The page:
You’ve likely been hearing a lot about vehicles that fall under this broad description lately. In April alone, we learned that General Motors (GM) had filed for a patent on an autonomous vehicle that would replace human driving instructors, the UK indicated that operators of self-driving cars would be allowed to watch television while at the wheel, and a US billionaire announced that he was running for Congress to “make computers safe for humanity.” Task one, he said, would be to keep “full self-driving” Teslas off the road.
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If you’re uncertain about the status of self-driving cars – legally and practically – you’re far from alone. Part of the reason for the uncertainty is that self-driving cars are still under development, and that term is widely used to describe both fully autonomous vehicles and cars with self-driving features.
One significant question on many people’s minds is “Who is responsible if I’m injured in a self-driving car accident?”
Self-Driving Cars in Ohio
Ohio has been ahead of the curve on self-driving vehicles for years. The state’s Drive Ohio initiative is “committed to advancing smart mobility in Ohio and being a one-stop shop for those looking to develop, test and deploy advanced mobility solutions in Ohio.” As early as 2016, the state was involved in testing self-driving tractor trailers, and in 2020 autonomous tractor trailers took a test run from Pittsburgh to Detroit using the Ohio Turnpike.
Back in 2018, the city launched a pilot program to provide a driverless public transportation shuttle. After that pilot concluded, another launched, taking the self-driving transport vehicle into a residential neighborhood. The second pilot program was suspended after a relatively minor incident involving the vehicle stopping suddenly. Then, during the Covid-19 pandemic, the city shifted its purpose and put the autonomous vehicles to work delivering food. Between July of 2020 and April of 2021, the program delivered 3,598 food pantry boxes, containing about 130,000 meals.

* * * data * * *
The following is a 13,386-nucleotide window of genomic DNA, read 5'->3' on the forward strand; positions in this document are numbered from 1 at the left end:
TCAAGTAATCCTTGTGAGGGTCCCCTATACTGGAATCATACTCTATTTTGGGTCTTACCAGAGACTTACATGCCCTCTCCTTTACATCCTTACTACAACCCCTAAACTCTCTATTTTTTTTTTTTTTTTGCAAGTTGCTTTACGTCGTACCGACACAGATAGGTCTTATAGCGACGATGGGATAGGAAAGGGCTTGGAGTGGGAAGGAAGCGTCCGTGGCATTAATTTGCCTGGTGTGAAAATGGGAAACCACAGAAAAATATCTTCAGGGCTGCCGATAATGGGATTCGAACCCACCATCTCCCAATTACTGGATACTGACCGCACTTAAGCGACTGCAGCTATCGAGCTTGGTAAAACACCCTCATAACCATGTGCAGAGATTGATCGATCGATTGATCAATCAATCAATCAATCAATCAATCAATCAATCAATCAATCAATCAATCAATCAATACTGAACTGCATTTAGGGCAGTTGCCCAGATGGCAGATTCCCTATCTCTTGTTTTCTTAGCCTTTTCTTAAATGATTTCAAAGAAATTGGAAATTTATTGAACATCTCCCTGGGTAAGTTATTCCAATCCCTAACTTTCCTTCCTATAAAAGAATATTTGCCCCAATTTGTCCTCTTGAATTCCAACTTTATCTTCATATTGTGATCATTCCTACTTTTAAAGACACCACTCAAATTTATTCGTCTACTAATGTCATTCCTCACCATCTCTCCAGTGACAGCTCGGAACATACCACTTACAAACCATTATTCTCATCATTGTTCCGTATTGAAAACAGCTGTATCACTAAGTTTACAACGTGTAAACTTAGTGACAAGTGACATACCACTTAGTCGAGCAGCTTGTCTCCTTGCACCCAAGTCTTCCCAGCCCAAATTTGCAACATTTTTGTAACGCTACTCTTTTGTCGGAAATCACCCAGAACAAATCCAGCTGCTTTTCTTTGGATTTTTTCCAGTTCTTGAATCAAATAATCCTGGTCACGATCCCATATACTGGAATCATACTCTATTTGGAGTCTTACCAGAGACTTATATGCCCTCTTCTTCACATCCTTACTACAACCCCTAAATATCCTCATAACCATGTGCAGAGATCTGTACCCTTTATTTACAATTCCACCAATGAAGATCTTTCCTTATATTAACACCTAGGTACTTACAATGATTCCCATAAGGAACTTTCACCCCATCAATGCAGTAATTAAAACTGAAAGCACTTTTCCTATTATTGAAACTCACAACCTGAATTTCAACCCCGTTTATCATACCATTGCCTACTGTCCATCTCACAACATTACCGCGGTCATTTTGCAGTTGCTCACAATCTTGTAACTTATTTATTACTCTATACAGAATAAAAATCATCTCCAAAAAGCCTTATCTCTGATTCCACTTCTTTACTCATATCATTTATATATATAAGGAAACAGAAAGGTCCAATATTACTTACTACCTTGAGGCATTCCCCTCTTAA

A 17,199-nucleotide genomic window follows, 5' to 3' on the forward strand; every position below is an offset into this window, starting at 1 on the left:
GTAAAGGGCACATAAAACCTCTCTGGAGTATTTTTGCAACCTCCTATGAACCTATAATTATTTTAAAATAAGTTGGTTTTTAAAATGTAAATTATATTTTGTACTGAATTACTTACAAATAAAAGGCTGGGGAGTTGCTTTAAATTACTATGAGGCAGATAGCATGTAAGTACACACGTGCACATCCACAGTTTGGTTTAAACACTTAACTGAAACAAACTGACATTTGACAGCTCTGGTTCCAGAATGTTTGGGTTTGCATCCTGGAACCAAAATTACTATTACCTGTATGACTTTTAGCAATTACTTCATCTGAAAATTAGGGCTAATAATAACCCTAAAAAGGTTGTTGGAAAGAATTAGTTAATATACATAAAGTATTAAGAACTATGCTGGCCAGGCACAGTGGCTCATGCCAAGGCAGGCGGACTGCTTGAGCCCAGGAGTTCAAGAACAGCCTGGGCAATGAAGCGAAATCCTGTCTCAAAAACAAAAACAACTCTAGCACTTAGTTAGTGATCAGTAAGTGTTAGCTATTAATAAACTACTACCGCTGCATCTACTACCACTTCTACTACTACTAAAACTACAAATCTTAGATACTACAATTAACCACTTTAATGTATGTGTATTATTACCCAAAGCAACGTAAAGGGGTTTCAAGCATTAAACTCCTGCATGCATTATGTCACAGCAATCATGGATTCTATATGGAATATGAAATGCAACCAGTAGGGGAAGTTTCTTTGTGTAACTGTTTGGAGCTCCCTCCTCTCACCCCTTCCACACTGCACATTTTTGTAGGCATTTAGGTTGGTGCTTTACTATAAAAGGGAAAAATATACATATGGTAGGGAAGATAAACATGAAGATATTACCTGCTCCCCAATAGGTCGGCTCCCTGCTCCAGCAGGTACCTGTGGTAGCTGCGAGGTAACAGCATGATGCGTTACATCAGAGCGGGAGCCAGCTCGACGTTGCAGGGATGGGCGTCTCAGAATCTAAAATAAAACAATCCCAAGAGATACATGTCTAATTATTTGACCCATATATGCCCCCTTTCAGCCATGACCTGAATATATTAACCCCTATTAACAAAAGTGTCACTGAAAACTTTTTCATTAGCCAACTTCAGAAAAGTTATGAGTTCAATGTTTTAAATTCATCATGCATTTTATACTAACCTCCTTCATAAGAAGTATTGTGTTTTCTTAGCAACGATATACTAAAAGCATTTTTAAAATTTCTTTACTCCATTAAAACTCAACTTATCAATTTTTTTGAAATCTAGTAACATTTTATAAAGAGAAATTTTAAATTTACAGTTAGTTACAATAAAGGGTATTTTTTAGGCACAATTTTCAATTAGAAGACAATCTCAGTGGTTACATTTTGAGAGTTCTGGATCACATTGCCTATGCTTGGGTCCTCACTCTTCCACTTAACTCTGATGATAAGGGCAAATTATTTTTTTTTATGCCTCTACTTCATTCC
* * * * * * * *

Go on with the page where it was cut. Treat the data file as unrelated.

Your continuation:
Self-Driving Car Accidents
Self-driving cars are touted as being much safer than vehicles operated by humans. Or, at least, that’s the ultimate goal. The National Highway Traffic Safety Administration (NHTSA) says autonomous features will offer greater crash avoidance, due to enhanced detection and quicker response time.
But, you’ve undoubtedly heard about enough self-driving cars to recognize that the systems haven’t fully been perfected–and will likely never be perfect. The Columbus shuttle accident mentioned above was relatively minor. The vehicle stopped abruptly, and a passenger was knocked from the seat to the floor. After a thorough investigation, it was determined that warning passengers about the possibility of abrupt stops was a sufficient protective measure. But, the vehicle was traveling at just over 7 miles per hour. Obviously, that sort of event at higher speeds and in traffic could be much more dangerous.
Some high-profile autonomous vehicle accidents include: